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Thanks to Robin Hood: Men in Tights and Mel Brooks for this wonderful clip!

 

One of the primary reasons I have avoided PvP in the past is the fear of losing. As we grow, losing at an endeavor becomes less and less appealing, especially in a public forum. Let’s explore how fear of losing a game, and suffering ridicule as a result, keeps many gamers from engaging in PvP video game play.

Failure While Young

As a child failure was viewed differently. There was very little social consequence for failing. The majority opinion was that failing was part of learning as a child. The experience gave rise to a willingness to fail and not worry about societal consequences.
In most cases others were thinking that childhood failures were cute! The face plants while trying to walk, and the gibberish while trying to talk, must have been very endearing. Not only was failure comfortable as a young child, but societal structure was comfortable with childhood foibles.
This lack of expectation of perfection allowed growth as a child. Childhood consisted of learning how to grow up through trial and error, mostly error. The ability to fail with limited ramifications allowed unchecked growth.

Failure as an Adolescent

The school years changed things. Expectations by adults of good behavior and grades in school gave success as a student. Not so much as an athlete. Physical coordination and fitness never being a strong suit, success in athletic endeavors was elusive. One outlet success was found in was video games.
Unfortunately a new reality of life presented itself at this time, peer evaluation. Among adolescents, success at school was not considered worthy. Physical success was considered much more valuable to the adolescent mind. Adolescence brought awareness that peers did not favorably view academic accomplishments. Adults pressured for academic excellence, but the peer group saw those accomplishments as sign of a loser.
In adolescence public failure became a situation to be avoided at nearly any cost. The approval of the cohort was critical. Without access to skills found valuable by the cohort, approval was elusive. Lost was the perspective of failure as a necessary ingredient for growth.
A side effect of adolescence can be the “if you can’t beat em, join em” mindset. Even though popularity was never a problem, criticism of self and others still became a pattern. A crtical nature can often be a side effect of adolescence.
Video games became one source for success. Being competitive in playing video games gave needed confidence. However, games at this time were mostly solo endeavors. So any repeated video game failures were private failures. (Stupid Mario, you were supposed to jump there! Controller must have malfunctioned!)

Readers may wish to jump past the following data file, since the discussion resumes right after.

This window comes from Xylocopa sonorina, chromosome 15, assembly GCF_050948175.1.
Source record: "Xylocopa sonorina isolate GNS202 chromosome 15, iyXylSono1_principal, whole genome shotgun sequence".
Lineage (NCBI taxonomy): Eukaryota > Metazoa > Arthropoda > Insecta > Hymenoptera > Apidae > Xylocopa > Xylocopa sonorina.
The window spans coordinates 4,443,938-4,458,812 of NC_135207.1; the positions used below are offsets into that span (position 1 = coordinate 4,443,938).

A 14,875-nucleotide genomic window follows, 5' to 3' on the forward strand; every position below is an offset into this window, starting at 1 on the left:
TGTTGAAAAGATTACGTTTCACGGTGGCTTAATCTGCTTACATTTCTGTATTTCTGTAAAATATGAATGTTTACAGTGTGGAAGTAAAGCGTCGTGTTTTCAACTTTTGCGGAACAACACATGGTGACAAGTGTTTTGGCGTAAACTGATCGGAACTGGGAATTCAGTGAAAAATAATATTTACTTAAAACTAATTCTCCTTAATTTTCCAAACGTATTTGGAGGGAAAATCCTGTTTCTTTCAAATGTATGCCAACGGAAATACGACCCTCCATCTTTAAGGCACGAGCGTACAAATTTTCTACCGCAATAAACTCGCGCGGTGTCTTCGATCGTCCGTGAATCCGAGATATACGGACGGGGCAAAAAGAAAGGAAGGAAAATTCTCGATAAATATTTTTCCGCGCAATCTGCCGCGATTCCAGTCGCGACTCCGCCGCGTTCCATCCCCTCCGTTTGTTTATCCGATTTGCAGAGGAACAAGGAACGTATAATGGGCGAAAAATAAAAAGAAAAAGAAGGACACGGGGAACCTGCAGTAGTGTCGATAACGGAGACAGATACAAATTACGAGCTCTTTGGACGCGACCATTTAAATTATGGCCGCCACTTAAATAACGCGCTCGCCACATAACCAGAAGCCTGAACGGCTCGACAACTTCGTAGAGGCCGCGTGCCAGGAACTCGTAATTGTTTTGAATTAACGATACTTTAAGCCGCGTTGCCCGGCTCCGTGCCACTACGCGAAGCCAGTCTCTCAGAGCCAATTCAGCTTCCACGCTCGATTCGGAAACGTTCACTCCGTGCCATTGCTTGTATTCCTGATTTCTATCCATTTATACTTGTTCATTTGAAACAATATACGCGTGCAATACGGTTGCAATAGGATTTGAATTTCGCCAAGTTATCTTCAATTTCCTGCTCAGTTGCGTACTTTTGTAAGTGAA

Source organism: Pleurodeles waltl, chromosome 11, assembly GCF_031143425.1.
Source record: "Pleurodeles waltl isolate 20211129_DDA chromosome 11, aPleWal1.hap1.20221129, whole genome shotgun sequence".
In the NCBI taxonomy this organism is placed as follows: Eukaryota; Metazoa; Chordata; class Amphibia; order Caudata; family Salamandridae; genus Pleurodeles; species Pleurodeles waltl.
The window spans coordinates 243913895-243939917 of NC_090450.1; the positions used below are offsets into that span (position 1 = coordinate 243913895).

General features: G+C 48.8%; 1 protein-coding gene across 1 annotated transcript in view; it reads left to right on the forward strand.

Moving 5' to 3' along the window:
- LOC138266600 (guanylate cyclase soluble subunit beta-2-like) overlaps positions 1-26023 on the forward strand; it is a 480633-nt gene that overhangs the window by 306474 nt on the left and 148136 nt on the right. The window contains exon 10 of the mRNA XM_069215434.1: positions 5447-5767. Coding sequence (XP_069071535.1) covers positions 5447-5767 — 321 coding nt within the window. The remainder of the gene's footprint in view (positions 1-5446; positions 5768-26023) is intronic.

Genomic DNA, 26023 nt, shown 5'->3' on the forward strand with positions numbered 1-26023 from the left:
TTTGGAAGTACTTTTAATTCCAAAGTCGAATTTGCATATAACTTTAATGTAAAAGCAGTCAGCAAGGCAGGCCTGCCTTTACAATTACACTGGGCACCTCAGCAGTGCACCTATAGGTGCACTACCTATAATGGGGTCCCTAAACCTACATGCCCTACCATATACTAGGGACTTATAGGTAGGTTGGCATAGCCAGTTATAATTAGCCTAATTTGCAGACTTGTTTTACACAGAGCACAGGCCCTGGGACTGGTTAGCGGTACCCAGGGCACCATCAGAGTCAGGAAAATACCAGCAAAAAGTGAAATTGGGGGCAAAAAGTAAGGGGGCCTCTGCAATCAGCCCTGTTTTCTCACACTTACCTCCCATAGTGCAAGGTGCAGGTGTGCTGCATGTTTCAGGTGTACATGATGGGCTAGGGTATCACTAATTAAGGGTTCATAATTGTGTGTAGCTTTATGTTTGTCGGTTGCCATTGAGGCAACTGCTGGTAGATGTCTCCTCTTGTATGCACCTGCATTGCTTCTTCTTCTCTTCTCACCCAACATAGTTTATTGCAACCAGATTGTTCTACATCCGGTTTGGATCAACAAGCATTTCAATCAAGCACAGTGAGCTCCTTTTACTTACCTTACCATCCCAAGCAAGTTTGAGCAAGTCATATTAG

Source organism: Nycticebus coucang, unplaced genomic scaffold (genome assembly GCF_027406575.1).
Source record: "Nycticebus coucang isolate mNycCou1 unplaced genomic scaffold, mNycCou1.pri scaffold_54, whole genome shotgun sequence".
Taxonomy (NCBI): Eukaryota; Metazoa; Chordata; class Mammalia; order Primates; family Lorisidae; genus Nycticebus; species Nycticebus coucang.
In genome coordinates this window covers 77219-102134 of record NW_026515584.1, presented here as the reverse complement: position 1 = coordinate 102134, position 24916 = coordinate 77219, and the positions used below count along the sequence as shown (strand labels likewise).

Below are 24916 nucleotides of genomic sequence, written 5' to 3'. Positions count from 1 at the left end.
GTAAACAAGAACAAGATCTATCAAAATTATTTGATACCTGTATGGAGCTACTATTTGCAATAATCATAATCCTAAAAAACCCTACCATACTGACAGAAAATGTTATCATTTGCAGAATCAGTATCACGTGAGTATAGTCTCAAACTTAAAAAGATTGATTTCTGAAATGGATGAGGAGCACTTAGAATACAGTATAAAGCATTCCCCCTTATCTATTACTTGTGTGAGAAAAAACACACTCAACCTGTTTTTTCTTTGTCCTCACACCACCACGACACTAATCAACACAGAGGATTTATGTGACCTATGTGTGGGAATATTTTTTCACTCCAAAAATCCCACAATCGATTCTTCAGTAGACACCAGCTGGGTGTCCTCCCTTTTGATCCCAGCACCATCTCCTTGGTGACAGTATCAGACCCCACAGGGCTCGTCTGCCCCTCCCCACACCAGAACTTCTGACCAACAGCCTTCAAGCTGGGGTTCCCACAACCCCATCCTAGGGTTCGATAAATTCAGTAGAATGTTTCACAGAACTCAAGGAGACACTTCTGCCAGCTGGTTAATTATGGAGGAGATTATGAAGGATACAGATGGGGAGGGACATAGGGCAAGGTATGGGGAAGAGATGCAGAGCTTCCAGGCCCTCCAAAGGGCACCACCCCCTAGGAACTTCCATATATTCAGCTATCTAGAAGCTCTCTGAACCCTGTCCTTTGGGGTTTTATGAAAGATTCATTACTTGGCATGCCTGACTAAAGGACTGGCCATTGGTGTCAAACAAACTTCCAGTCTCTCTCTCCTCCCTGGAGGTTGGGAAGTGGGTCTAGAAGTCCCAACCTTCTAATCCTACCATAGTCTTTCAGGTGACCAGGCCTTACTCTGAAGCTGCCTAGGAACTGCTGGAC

Gaming as an Adult

As an adult influences of childhood and adolescence often linger. Habits learned in adolescence to avoid public failure and ridicule must be challenged as to their use in an adult. Gaming has become a public forum now. Mistakes as a new player can engender extreme responses in some of the more toxic game communities, and peer ridicule can be off the chart.
As an adult we can choose what we want to play, and commit our time to, in ways kids cannot. However, this freedom makes it easy for us to play the “sour grapes” card. It is easier for example to say that “PvP gaming sucks and that’s why I don’t play it.” than it is to say “I avoid PvP because I am afraid of the failure and ridicule that growing in a public game will require.”
For many the idea of jumping into a potentially hostile experience, with the sure knowledge that you are going to fail before you succeed, is frightening. Justification for avoiding super competitive PvP games was built over years, but the truth was that fear of failing at a game and the ridicule that could follow, was the real barrier to play.

Ways to Address Fear of Failing in PvP

  • Realize that failure is necessary for learning. You cannot become skilled at any endeavor in this world without first feeling some failure in relation to that skill. Failure is education in disguise!
  • When playing these games, compete with yourself more than you compete with the other players. If you want to excel at a chosen game, compete with yourself. Every time you play a game look to improve on your last time playing. Look for inspiration from others, but make you your biggest competitor.
  • Realize that failure is part of learning and push through the fear to grasp onto the experience. This is true in life as well as PvP video gaming!
  • Find a smaller group to play with. If you find friends to group with, hopefully they will be more supportive than the random ass hat trolls that can be on these games. Look for good voices to help you on your gaming trip.
  • Finally, and most important, learn to mute the chat and voice channels. Turn off the toxic voices that want to take away from your enjoyment of the gaming experience, win or lose.

Have Courage

Recently realizations of the fear that has been holding me back from trying out a form of gaming that I think I might have fun with. The trip I am chronicling with this website is my endeavor to face the gaming fear, and get comfortable with PvP. Right now I Suck at PvP, but Let’s see what we can do about it!
May All Your Matches be Legendary
Koa_Florian
isuckatpvp.com

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